Affirmative Action Debate Essay Research Paper Affirmative — страница 2

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qualified in all other aspects. Because of the injustices that exist, race and gender must be considered in order to achieve justice for minorities and women in our society. –include Onora O’Neill quote from Kant. (p. 442) Possible Objections and Responses: 1. Affirmative action does not show racial equality toward white males– Response: the goal is justice, not making everyone happy 2. Affirmative action accepts unqualified applicants under the pretense of diversity Response: isolated incidents like this may occur, but this is not the majority of the cases. Like in the Bakke case, there may be other reasons that haven’t been exposed (e.g., an age limit for medical school). Even if this were the case, however, the benefit of the diverse perspectives that the person brings

to the position will compensate for their seeming lack of qualification. 3. Are role models of one’s race or gender really necessary for success? Response: diversity alone gives a woman or minority the hope of success for all students. Diversity also allows male and white students to see that success is not limited to a specific group of people and debunks any of their racist or sexist assumptions. 2 minute Responses to the anti-A.A. side Their argument: AA causes reverse discrimination, compensation for past actions is unjustified, and AA perpetuates the victimization syndrome. We agree that AA is reverse discrimination. This discrimination is justified, however, in that our society there is a set amount of burdens and benefits to be shared. If one side has all the benefits

while the other carries the majority of the burden, in order to shift the disparity between the two sides, the advantaged side must accept some of the burdens and lose some of the benefits. In the case of AA, this takes place in the form of reverse discrimination. It is important to note, though, that even with the reverse discrimination, the advantaged side is still at a large advantage. Add statistics. As was mentioned in our lecture, sometimes a certain group will be heavily recruited, but once you look at the racial profile of the school, it is apparent that the under-recruited group still makes up the majority of the enrollment. Discrimination, as defined by Pojman, is judging one thing to differ from another on the basis of some criterion. An example of such discrimination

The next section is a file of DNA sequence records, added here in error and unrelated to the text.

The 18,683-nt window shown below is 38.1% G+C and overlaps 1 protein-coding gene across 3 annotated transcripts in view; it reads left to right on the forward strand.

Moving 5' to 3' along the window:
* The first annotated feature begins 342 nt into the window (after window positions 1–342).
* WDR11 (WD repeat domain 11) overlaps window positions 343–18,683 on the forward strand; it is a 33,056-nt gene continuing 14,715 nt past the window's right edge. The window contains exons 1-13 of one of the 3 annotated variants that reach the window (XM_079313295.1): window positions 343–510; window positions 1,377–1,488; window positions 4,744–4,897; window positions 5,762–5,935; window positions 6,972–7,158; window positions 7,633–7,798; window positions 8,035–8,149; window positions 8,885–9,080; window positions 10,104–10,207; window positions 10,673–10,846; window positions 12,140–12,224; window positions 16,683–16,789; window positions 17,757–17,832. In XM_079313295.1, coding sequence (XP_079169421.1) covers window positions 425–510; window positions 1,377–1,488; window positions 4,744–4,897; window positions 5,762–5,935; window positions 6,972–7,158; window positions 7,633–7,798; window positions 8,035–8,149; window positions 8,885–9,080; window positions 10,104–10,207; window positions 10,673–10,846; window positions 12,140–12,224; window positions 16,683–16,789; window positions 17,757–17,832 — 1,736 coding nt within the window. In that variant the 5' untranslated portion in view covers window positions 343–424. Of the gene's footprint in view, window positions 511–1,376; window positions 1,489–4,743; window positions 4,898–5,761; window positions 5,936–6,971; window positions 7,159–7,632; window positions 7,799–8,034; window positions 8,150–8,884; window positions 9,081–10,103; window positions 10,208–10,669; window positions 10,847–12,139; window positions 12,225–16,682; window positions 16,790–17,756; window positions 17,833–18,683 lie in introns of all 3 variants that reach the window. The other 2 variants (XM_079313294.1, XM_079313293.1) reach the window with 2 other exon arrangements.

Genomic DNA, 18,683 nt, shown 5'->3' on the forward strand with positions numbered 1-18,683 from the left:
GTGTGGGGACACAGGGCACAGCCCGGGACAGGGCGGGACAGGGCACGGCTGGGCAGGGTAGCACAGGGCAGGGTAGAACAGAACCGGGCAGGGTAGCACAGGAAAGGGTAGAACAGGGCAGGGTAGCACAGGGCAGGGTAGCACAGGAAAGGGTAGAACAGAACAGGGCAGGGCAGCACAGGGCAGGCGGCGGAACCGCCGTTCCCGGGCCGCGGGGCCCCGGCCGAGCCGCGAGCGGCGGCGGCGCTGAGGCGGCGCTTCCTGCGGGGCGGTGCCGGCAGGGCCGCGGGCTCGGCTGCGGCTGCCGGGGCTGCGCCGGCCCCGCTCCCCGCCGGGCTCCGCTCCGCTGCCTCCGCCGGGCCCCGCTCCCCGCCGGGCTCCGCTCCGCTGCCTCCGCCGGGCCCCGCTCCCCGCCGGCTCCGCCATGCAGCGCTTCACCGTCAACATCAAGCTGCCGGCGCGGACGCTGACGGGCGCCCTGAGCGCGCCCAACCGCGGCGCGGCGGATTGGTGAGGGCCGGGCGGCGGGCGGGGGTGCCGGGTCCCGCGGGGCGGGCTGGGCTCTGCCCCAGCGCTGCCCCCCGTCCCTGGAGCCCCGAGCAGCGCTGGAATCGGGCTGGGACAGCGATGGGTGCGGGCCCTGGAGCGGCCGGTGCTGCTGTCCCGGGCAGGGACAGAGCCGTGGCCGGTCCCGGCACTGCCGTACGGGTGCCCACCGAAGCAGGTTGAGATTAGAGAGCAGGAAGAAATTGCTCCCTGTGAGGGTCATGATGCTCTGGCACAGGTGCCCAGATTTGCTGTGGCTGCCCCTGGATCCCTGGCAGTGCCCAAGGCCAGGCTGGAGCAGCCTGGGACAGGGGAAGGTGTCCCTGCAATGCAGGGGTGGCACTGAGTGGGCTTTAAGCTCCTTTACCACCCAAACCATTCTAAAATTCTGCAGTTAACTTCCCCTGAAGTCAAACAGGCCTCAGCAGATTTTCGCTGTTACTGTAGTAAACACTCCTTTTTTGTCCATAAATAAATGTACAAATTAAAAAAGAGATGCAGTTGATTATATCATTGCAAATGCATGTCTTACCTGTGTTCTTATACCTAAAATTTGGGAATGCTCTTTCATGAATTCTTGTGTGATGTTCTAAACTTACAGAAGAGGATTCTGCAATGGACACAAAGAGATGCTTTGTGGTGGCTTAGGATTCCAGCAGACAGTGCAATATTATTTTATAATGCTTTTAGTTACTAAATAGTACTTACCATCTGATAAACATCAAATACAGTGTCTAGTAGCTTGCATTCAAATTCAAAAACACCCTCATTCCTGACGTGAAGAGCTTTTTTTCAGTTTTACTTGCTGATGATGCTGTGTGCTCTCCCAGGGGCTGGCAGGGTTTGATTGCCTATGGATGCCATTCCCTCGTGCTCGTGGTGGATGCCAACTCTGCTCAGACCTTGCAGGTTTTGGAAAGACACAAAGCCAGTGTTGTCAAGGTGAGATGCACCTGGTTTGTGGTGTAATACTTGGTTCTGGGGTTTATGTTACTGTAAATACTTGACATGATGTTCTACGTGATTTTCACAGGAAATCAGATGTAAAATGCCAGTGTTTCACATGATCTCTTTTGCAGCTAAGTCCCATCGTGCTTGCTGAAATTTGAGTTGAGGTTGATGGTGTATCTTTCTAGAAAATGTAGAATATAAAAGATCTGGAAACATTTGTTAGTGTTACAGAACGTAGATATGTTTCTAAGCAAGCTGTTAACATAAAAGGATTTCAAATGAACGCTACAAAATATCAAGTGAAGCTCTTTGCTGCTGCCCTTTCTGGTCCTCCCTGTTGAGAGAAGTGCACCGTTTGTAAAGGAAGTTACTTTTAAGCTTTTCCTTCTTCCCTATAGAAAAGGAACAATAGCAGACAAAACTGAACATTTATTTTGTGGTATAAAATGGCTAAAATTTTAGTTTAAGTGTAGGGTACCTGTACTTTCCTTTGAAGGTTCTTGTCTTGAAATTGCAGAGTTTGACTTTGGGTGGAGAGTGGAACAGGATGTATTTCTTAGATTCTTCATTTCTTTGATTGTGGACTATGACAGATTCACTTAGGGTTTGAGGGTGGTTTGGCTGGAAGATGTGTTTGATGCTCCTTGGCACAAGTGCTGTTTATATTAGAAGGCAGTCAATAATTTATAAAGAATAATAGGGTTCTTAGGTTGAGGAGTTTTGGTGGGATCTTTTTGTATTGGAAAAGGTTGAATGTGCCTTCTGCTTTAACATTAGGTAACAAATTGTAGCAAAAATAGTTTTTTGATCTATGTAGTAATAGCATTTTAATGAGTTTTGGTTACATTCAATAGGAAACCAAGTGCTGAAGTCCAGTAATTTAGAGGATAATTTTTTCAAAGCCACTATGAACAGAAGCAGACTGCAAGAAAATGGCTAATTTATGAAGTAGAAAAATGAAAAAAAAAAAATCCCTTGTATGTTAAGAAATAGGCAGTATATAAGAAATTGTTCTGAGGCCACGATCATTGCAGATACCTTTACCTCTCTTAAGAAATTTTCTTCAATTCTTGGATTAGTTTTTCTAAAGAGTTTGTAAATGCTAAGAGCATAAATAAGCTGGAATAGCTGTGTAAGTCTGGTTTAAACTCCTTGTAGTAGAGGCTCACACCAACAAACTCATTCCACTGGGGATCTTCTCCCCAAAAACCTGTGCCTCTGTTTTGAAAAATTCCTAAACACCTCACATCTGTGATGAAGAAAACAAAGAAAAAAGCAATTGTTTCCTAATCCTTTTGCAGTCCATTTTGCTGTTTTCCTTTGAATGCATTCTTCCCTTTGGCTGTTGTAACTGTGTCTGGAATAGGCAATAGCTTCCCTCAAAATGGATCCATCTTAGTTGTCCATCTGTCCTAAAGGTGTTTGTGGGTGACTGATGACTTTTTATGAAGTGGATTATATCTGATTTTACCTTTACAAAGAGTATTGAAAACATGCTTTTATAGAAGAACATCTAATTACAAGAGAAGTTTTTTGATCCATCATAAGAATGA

that is rarely seen as such is UNC undergraduate admissions. The criteria to have 84% in-state enrollment is justified by the University’s goal to provide an affordable education for the residents of North Carolina. However, an out-of-state student can view this decision as discrimination against the 16% from outside of N.C. If this form of discrimination against out-of-state students were eliminated, we would find a higher undergraduate retention rate. Despite this benefit, the goals of the university clearly state that North Carolina residents are the targeted group, and the enrollment reflects this goal and justifies the discrimination. Moreover, you argue that compensation for past actions is not justified. However, when the repercussions of those past actions still provide

a benefit for the advantaged group and continue to keep the other group at a disadvantage, then the situation must be rectified and compensation is necessary. Why should those not directly responsible for this disparity of advantages be the ones to compensate for these past actions? Because even though they are not directly responsible, they still reap the benefits from the past. Returning to the shackled runner analogy, how can you expect the newly unshackled group to be able to compete against the unshackled side that has benefited from years of coaching and practice without providing resources that will help them not only catch up but also become competitive. In this case, compensation is more than justified. In addressing the victimization syndrome that may or may not be

caused by AA, it must be understood that some people are always going to feel like victims. However, there is a more positive way to view this situation. Think back to when you were a child learning to ride a bike. You may have started out with training wheels or your parents may have held on to the back of your bike but they did not let you go until they felt that you were adequately prepared to ride on your own without training wheels. In this situation, most children did not feel like victims but instead appreciated the guidance they were given until they could achieve on their own. Similarly, your parents probably gave you a head start in races, knowing that over time you would be able to compete against them and win races on your own. Giving you the head start gave you the